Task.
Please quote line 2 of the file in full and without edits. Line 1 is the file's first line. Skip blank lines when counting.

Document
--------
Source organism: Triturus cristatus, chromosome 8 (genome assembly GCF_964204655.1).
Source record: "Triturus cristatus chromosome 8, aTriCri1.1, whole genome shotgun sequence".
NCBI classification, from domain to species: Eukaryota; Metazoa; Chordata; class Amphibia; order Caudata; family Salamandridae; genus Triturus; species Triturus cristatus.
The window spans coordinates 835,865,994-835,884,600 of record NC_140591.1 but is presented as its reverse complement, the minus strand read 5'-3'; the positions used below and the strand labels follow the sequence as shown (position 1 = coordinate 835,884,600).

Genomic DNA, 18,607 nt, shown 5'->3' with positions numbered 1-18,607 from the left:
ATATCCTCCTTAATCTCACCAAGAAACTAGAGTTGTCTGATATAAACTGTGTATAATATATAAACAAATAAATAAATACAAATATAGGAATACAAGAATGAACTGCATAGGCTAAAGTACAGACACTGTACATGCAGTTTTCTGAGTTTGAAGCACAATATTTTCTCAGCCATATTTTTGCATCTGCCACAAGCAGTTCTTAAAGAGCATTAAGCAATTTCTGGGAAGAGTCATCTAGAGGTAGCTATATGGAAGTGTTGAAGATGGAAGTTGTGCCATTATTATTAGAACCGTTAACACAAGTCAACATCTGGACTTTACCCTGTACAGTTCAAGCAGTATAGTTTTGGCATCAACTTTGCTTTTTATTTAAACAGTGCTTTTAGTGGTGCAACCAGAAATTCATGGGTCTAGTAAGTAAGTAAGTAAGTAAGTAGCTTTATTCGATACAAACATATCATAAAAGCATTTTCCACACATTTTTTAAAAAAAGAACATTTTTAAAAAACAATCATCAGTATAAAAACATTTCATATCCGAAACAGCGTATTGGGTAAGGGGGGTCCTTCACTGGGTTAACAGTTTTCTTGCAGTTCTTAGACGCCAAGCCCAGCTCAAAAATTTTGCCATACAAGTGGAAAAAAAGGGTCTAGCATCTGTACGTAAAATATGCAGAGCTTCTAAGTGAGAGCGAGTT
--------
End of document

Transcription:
Source record: "Triturus cristatus chromosome 8, aTriCri1.1, whole genome shotgun sequence".